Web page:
The previous post ended with Simo Knuuttila’s observation that, for Augustine, divine possibility, rooted in the divine ideas, was therefore rooted in the divine being or nature in which the ideas resided, and that this was the theological modal paradigm that prevailed until Duns Scotus departed from it in the early thirteenth century, replacing the theological source of possibility with his notion of a bare “logical” possibility.[2] Be that as it may, one may well ask what role the possibilism latent in Augustine’s philosophical theology might have played in the eventual dissolution of his own theological synthesis. As Knuuttila himself observes, for Augustine,

God’s free choice of the universe is conceptually preceded by knowledge about alternative possibilities… [H]is conception of divine possibilities contained an intuitive idea of alternative worlds of which only one is actualized. He thought that God could have made various worlds, and hence he saw God’s eternal decision as free and voluntary… [T]he conception of God as acting by choice between alternative universes… played an important role in the emergence of the intuitive idea of modality as referential multiplicity with respect to synchronic alternatives. This modal paradigm hardly occurred at all among ancient thinkers. It was introduced in early medieval discussions which were strongly influenced by Augustine’s philosophical theology.[3]

Thus, while Augustine viewed the divine ideas as located in, and hence as inherently revelatory of, the divine essence, if Knuuttila is right, Augustine’s possibilism nevertheless involved him at some level in viewing God’s creative activity in the proto-voluntarist terms of a divine will ranging over and electing possibilities that are simply there for God as given, brute facts of his existence. Insofar as we can only conceive of these hypothetical, unrealized possibilities by mentally abstracting from those concrete actualities and potentialities observed in the real world, however, it doesn’t seem that large of a step, however significant, from these already de-existentialized possibilities to the eventual de-theologized, logical possibilities postulated by Scotus. Not surprisingly, we see the beginnings of just such as disjoining of divine possibility from the divine being when Augustine, for example, says that God could do a thing “through his power, but not through his justice” (poterat per potentiam, sed non poterat per iustitiam).[4]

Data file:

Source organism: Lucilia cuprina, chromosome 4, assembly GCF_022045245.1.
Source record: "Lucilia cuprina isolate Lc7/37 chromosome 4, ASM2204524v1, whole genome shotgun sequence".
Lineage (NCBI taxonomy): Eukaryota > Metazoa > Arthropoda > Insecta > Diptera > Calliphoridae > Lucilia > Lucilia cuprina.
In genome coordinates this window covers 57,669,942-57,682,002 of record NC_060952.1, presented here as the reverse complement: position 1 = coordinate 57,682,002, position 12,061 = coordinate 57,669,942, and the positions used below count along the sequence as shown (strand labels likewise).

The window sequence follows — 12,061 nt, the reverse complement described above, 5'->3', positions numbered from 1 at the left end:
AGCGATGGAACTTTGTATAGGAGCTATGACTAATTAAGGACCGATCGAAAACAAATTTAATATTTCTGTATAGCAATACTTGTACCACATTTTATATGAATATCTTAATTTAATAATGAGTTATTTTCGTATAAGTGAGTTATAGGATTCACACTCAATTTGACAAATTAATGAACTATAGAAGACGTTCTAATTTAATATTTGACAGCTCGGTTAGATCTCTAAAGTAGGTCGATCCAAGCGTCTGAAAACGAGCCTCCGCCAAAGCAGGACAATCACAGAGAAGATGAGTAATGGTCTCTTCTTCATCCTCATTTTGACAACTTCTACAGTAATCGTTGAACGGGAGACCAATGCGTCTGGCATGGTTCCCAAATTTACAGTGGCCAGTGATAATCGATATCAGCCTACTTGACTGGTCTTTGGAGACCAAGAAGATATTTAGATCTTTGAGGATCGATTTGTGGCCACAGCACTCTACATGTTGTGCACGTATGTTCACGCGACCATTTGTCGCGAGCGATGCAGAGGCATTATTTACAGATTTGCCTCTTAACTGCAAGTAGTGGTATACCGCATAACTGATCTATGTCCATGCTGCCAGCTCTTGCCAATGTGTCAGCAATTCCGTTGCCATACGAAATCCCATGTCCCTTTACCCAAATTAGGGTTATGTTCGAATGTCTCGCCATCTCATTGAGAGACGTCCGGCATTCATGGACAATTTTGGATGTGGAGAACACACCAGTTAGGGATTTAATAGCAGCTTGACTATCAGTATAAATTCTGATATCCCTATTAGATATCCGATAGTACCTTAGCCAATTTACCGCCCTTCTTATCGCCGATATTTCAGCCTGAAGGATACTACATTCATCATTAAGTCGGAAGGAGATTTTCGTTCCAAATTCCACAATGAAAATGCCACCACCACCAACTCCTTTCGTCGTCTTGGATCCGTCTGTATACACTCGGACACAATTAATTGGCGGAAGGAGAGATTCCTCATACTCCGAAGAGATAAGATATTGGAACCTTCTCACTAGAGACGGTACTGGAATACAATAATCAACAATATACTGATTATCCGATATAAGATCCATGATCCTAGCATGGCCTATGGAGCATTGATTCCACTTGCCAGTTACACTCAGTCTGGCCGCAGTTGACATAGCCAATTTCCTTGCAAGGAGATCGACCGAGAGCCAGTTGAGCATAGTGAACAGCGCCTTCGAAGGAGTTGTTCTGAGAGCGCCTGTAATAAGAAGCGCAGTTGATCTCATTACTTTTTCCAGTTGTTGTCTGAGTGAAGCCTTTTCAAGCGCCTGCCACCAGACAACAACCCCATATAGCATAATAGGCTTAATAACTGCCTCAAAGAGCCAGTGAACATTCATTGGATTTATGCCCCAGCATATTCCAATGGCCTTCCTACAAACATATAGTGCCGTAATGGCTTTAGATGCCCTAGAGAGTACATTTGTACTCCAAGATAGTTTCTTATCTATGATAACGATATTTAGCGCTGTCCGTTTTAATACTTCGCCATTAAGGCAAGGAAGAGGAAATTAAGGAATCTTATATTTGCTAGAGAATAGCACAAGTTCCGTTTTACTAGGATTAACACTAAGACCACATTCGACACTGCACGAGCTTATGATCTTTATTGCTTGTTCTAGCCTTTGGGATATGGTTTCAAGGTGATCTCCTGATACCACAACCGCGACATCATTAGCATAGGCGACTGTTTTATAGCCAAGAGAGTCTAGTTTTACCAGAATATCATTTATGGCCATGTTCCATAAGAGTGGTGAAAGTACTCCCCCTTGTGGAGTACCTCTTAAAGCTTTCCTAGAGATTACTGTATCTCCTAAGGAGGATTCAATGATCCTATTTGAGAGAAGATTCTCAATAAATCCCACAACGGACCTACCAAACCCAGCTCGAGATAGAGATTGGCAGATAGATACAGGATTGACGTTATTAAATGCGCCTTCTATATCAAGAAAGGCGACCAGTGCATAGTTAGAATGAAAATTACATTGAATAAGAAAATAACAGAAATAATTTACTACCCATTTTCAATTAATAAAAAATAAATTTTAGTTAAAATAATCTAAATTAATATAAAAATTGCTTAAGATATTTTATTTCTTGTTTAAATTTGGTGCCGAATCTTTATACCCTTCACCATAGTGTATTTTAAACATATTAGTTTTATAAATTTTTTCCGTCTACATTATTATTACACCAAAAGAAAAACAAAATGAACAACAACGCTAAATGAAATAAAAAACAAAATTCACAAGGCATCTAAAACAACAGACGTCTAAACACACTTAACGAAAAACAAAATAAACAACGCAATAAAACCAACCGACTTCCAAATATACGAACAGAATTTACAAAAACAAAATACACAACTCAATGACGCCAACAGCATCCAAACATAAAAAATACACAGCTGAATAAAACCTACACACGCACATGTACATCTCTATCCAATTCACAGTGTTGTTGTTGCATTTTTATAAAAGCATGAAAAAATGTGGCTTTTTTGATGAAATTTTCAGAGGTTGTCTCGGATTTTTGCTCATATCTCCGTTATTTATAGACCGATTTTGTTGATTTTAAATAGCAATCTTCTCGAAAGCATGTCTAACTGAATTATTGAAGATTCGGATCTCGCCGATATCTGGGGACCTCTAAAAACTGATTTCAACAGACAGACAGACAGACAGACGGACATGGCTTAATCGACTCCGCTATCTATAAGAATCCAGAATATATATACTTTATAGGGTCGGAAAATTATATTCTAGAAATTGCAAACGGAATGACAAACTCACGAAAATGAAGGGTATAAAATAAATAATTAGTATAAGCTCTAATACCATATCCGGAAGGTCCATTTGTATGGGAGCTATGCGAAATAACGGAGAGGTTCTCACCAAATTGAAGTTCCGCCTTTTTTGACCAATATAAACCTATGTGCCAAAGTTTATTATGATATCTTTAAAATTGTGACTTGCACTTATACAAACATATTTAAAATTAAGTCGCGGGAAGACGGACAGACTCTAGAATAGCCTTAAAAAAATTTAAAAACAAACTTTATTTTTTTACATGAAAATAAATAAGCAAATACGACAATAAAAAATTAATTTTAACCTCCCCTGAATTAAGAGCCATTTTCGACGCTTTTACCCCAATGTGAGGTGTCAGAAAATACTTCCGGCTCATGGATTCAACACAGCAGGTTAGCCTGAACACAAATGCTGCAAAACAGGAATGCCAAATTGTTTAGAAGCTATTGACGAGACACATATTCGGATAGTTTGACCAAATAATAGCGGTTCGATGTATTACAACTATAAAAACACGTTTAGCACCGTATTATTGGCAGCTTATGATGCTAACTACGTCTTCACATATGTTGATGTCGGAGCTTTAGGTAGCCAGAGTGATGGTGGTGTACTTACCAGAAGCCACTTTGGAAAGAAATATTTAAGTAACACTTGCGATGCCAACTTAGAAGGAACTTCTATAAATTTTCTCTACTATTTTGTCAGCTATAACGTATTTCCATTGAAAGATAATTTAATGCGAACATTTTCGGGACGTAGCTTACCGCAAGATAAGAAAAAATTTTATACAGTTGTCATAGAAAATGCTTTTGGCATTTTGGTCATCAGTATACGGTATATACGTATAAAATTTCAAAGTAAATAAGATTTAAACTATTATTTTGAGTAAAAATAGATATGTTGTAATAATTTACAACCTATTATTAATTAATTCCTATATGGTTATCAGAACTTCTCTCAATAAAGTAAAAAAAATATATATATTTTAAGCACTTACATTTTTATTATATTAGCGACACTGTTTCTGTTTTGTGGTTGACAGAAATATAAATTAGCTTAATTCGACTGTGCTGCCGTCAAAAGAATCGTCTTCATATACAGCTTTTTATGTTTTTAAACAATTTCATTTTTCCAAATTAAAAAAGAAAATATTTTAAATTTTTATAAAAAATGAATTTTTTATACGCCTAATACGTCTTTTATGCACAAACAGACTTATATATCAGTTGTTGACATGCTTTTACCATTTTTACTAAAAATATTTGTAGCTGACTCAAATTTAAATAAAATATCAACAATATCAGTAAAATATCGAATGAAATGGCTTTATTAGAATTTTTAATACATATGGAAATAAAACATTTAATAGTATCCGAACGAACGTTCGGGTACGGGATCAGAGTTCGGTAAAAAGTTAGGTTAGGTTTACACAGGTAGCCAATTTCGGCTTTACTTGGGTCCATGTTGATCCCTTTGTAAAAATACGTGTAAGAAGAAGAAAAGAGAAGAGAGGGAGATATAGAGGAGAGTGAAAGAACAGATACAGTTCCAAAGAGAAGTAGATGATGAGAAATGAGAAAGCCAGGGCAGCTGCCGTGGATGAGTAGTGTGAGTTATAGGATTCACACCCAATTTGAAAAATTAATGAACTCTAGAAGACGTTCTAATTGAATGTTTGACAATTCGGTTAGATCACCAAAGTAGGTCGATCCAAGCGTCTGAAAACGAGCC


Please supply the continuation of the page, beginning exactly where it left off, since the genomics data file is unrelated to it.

[1] Knuuttila, “Medieval Background,” 194. See also Knuuttila, “Time and Creation in Augustine,” 104 and Ross, “God, Creator of Kinds and Possibilities,” 320.